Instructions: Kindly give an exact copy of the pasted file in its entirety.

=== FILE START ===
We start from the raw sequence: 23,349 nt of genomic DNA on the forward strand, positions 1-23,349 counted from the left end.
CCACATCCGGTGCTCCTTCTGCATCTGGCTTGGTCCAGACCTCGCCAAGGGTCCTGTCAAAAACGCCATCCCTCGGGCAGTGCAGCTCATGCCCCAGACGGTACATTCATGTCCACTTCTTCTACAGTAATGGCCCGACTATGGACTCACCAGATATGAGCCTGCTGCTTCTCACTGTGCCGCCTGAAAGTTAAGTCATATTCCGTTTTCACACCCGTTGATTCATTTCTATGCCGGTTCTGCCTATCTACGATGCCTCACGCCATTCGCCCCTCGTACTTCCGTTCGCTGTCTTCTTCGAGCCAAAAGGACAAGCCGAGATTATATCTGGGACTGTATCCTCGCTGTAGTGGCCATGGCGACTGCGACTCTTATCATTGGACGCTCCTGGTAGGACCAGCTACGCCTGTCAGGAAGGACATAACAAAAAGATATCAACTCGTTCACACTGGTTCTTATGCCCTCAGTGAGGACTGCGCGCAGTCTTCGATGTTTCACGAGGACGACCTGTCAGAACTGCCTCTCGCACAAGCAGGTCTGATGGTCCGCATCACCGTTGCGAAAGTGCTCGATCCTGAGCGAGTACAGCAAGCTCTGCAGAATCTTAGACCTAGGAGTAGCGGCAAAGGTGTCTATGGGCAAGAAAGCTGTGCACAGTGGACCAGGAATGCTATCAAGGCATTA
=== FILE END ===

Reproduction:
We start from the raw sequence: 23,349 nt of genomic DNA on the forward strand, positions 1-23,349 counted from the left end.
CCACATCCGGTGCTCCTTCTGCATCTGGCTTGGTCCAGACCTCGCCAAGGGTCCTGTCAAAAACGCCATCCCTCGGGCAGTGCAGCTCATGCCCCAGACGGTACATTCATGTCCACTTCTTCTACAGTAATGGCCCGACTATGGACTCACCAGATATGAGCCTGCTGCTTCTCACTGTGCCGCCTGAAAGTTAAGTCATATTCCGTTTTCACACCCGTTGATTCATTTCTATGCCGGTTCTGCCTATCTACGATGCCTCACGCCATTCGCCCCTCGTACTTCCGTTCGCTGTCTTCTTCGAGCCAAAAGGACAAGCCGAGATTATATCTGGGACTGTATCCTCGCTGTAGTGGCCATGGCGACTGCGACTCTTATCATTGGACGCTCCTGGTAGGACCAGCTACGCCTGTCAGGAAGGACATAACAAAAAGATATCAACTCGTTCACACTGGTTCTTATGCCCTCAGTGAGGACTGCGCGCAGTCTTCGATGTTTCACGAGGACGACCTGTCAGAACTGCCTCTCGCACAAGCAGGTCTGATGGTCCGCATCACCGTTGCGAAAGTGCTCGATCCTGAGCGAGTACAGCAAGCTCTGCAGAATCTTAGACCTAGGAGTAGCGGCAAAGGTGTCTATGGGCAAGAAAGCTGTGCACAGTGGACCAGGAATGCTATCAAGGCATTA